The Northern Territory Care and Protection of Children Act (2007)
The Royal Australian College of General Practitioners, the largest general practitioner membership organisation in Australia, is concerned that the unintended outcomes of recent changes to the Northern Territory’s Care and Protection of Children Act (2007) will lead to poorer health outcomes for minors.
The RACGP urges the Northern Territory Government to review the legislative change on the grounds that:
- The legislation weakens the central role of the general practitioner as a trusted confidante, advisor and provider of health care by placing onerous and broad requirements for reporting “sexual activity.”1
- The legislation has the potential to act as a barrier to competent minors seeking appropriate health care.
- The RACGP fears long term consequences of more teenage pregnancies, increased teenage sexually transmitted infections, and reduced health care attendance (therefore limiting appropriate care and the development of safe health care habits).
In April 2009 the Northern Territory changed the mandatory reporting requirements of the Care and Protection of Children Act (2007). The change requires “anyone having a reasonable belief that people under 16 years of age have engaged in sexual activity, or are likely to do so, is required by law to make a report.”1
The Royal Australian College of General Practitioners acknowledges the importance of protecting children from sexual exploitation and harm.
However the College is concerned that these changes will seriously impact on the ability of general practitioners to offer ongoing, timely supportive care to young people at critical decision points in their lives.
General practitioners and care of young people
General practitioners are the first point of contact for many young people considering contraceptive advice, sexually transmitted infection advice and care, seeking care through pregnancies, and to manage emergency reproductive matters. General practitioners provide whole of life care that is comprehensive, contextual and cognisant of the whole person.
The breadth of the current Northern Territory legislation clashes with the traditional and accepted role of the general practitioner as the trusted confidante, advisor and health provider. The consequences of the legislative change are likely to be the opposite of the intention of the legislation: young people will not seek early care in a pregnancy, will not discuss emergency contraceptive options, there will be an increase in sexually transmitted infection. Young people may develop a distrust of medical services, linking it to a punitive system. This would have a serious long term negative outcome on the health of young people in the Northern Territory.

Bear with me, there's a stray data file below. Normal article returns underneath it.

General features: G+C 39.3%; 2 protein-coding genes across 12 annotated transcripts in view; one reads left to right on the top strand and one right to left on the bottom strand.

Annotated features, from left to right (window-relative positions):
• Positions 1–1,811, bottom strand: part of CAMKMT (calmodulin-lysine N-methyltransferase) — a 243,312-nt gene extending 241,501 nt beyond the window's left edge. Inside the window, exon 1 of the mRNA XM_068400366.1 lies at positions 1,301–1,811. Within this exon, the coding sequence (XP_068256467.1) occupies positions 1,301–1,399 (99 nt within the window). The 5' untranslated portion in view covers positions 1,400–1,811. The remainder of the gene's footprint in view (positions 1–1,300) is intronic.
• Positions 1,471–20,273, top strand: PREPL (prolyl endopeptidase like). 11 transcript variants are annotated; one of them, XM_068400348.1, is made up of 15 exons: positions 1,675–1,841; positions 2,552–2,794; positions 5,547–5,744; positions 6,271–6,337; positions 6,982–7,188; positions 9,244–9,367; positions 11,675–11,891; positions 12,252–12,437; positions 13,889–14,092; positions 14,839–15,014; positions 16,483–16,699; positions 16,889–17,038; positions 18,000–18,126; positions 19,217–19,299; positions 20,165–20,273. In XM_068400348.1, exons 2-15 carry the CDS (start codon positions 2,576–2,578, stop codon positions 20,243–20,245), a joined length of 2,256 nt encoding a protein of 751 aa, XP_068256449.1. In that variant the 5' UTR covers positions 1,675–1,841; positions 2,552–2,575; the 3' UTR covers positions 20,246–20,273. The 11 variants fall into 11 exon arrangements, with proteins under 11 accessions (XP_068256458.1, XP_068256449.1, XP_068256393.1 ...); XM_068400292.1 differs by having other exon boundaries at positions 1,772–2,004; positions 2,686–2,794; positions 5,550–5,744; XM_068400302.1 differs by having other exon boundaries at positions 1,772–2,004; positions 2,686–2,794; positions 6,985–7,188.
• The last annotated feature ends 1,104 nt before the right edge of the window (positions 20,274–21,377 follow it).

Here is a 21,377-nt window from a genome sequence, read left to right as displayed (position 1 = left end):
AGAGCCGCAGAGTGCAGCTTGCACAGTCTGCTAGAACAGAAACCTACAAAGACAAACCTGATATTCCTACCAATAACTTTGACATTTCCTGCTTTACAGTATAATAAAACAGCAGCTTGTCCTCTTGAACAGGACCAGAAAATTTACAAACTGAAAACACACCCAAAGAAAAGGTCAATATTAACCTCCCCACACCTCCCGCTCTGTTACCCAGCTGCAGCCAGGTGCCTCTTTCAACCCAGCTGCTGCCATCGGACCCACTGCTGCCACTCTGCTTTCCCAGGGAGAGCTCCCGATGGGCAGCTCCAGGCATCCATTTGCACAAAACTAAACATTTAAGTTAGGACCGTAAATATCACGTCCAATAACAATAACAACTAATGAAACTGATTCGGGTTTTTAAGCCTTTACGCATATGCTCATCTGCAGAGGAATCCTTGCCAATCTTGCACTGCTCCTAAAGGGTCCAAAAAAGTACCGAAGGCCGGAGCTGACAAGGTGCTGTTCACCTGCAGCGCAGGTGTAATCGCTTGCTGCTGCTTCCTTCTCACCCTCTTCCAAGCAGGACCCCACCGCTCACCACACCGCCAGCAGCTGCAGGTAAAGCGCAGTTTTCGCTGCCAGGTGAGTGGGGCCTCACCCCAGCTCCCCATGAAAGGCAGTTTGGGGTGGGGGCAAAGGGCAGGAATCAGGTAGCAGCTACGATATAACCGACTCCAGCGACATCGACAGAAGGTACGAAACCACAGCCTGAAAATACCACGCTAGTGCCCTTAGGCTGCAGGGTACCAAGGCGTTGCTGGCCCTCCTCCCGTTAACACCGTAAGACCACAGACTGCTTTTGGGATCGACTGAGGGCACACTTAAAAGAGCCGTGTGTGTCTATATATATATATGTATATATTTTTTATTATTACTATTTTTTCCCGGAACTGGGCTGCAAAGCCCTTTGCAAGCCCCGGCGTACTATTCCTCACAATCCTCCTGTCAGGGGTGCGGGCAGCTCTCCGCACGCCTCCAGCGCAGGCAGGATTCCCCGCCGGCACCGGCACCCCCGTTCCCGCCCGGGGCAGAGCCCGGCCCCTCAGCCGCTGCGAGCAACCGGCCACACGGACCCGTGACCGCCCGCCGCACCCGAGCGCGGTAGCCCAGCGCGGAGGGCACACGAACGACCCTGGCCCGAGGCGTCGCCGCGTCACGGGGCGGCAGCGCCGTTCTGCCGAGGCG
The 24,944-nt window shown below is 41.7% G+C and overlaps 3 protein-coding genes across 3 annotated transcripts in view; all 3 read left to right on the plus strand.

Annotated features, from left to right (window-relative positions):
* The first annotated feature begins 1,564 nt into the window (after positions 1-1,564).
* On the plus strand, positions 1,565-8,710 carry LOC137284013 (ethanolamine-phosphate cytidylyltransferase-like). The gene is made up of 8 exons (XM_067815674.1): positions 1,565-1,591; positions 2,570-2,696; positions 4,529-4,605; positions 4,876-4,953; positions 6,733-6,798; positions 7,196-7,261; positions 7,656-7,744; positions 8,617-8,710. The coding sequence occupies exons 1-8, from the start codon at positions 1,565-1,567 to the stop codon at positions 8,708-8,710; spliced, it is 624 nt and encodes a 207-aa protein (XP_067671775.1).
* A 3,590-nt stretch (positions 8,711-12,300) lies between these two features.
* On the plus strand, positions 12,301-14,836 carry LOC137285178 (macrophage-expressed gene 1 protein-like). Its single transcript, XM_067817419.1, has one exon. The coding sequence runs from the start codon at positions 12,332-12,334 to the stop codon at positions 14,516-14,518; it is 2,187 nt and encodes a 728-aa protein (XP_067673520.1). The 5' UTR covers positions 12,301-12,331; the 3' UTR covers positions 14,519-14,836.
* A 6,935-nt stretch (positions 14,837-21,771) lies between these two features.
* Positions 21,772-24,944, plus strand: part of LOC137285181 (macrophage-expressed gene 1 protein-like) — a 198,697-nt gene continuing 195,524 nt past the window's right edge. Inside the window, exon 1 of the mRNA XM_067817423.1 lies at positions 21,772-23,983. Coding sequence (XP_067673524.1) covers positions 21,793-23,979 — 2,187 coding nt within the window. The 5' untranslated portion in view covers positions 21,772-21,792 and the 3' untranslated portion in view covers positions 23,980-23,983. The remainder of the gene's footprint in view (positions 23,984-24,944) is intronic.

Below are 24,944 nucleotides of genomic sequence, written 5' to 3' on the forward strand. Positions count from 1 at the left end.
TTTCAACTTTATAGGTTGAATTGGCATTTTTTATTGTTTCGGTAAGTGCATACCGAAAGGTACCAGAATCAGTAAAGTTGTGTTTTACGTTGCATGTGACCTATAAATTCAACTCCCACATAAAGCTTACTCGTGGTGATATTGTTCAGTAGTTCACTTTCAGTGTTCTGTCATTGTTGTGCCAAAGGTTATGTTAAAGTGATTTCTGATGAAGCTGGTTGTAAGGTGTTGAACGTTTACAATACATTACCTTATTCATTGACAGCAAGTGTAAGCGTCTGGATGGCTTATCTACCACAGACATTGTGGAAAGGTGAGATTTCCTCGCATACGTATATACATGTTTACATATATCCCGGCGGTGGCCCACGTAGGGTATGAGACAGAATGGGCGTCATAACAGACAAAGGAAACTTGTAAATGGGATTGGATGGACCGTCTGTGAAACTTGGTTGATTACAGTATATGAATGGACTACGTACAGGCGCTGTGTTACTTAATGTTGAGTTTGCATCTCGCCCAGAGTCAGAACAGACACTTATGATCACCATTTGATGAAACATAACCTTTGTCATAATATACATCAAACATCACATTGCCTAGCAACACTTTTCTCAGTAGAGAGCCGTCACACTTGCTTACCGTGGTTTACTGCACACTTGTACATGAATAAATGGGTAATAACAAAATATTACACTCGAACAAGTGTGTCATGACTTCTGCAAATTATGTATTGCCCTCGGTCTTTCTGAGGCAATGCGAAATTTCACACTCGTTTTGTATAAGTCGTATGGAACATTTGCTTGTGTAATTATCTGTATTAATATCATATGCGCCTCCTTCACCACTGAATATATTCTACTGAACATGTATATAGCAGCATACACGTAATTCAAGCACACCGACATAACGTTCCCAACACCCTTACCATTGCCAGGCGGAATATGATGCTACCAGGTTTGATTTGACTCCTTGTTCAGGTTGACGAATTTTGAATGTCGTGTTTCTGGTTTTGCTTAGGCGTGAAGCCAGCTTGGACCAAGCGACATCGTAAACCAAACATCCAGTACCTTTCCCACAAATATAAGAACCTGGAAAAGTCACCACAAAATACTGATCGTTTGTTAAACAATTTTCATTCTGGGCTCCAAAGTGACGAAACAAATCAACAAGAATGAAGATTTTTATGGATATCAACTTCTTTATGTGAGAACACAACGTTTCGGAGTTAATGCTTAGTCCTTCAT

Many general practitioners will be deeply concerned by the requirement to report young people who they believe are engaged in consensual sexual activity. This interferes with the ability to form a relationship and offer supportive care.
Similarly, young people will be very wary of approaching a general practitioner for essential care, fearing they will be caught in a bureaucratic system designed to prevent sexual exploitation.
This legislative change will impact on the rights of competent minors to seek medical advice without fear of reporting to authorities, even where the general practitioner is satisfied their patient is a competent minor and that sexual exploitation and coercion is absent.
Reporting of abuse
The RACGP urges all general practitioners to report sexual abuse, harm and exploitation. In its recently released Abuse and Violence: working with our patients in general practice the RACGP states “general practitioners need to be aware of their legal obligations under the mandatory reporting requirements of their state or territory when they suspect child abuse may be occurring2.”
In view of the legal complexities around such reports, the RACGP advises general practitioners to seek advice from their medical indemnity insurer.